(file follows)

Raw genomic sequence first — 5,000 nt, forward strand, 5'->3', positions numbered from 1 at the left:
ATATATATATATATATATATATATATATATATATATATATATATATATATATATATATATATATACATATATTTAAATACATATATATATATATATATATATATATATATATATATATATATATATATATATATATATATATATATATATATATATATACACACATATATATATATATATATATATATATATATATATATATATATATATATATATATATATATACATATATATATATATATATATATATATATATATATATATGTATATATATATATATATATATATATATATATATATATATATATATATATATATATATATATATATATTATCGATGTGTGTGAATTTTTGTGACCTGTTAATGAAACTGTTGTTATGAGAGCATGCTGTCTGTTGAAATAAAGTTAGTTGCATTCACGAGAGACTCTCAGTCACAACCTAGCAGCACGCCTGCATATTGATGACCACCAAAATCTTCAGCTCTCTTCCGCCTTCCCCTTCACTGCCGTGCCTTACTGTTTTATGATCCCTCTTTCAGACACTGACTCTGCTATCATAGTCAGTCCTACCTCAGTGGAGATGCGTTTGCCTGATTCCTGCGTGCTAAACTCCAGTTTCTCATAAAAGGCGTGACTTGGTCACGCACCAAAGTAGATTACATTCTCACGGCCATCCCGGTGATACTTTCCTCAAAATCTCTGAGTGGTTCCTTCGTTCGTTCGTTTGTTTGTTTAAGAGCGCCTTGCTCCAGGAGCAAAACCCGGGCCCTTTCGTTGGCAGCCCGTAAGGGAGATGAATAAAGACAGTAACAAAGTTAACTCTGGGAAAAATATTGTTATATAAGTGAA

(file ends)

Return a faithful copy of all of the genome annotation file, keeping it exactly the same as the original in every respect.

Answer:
Raw genomic sequence first — 5,000 nt, forward strand, 5'->3', positions numbered from 1 at the left:
ATATATATATATATATATATATATATATATATATATATATATATATATATATATATATATATATACATATATTTAAATACATATATATATATATATATATATATATATATATATATATATATATATATATATATATATATATATATATATATATATATACACACATATATATATATATATATATATATATATATATATATATATATATATATATATATATATATACATATATATATATATATATATATATATATATATATATATGTATATATATATATATATATATATATATATATATATATATATATATATATATATATATATATATATATTATCGATGTGTGTGAATTTTTGTGACCTGTTAATGAAACTGTTGTTATGAGAGCATGCTGTCTGTTGAAATAAAGTTAGTTGCATTCACGAGAGACTCTCAGTCACAACCTAGCAGCACGCCTGCATATTGATGACCACCAAAATCTTCAGCTCTCTTCCGCCTTCCCCTTCACTGCCGTGCCTTACTGTTTTATGATCCCTCTTTCAGACACTGACTCTGCTATCATAGTCAGTCCTACCTCAGTGGAGATGCGTTTGCCTGATTCCTGCGTGCTAAACTCCAGTTTCTCATAAAAGGCGTGACTTGGTCACGCACCAAAGTAGATTACATTCTCACGGCCATCCCGGTGATACTTTCCTCAAAATCTCTGAGTGGTTCCTTCGTTCGTTCGTTTGTTTGTTTAAGAGCGCCTTGCTCCAGGAGCAAAACCCGGGCCCTTTCGTTGGCAGCCCGTAAGGGAGATGAATAAAGACAGTAACAAAGTTAACTCTGGGAAAAATATTGTTATATAAGTGAA